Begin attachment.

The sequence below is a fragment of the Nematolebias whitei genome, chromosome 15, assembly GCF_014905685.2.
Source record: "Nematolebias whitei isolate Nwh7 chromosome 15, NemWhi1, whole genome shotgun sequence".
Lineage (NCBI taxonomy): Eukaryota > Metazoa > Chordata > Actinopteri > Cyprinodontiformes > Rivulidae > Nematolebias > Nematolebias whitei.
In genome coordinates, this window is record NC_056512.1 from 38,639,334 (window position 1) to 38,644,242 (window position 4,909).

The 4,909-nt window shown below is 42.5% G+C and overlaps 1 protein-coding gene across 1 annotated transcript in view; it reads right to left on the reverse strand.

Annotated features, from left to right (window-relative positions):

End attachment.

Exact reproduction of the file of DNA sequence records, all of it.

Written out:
The sequence below is a fragment of the Nematolebias whitei genome, chromosome 15, assembly GCF_014905685.2.
Source record: "Nematolebias whitei isolate Nwh7 chromosome 15, NemWhi1, whole genome shotgun sequence".
Lineage (NCBI taxonomy): Eukaryota > Metazoa > Chordata > Actinopteri > Cyprinodontiformes > Rivulidae > Nematolebias > Nematolebias whitei.
In genome coordinates, this window is record NC_056512.1 from 38,639,334 (window position 1) to 38,644,242 (window position 4,909).

The 4,909-nt window shown below is 42.5% G+C and overlaps 1 protein-coding gene across 1 annotated transcript in view; it reads right to left on the reverse strand.

Annotated features, from left to right (window-relative positions):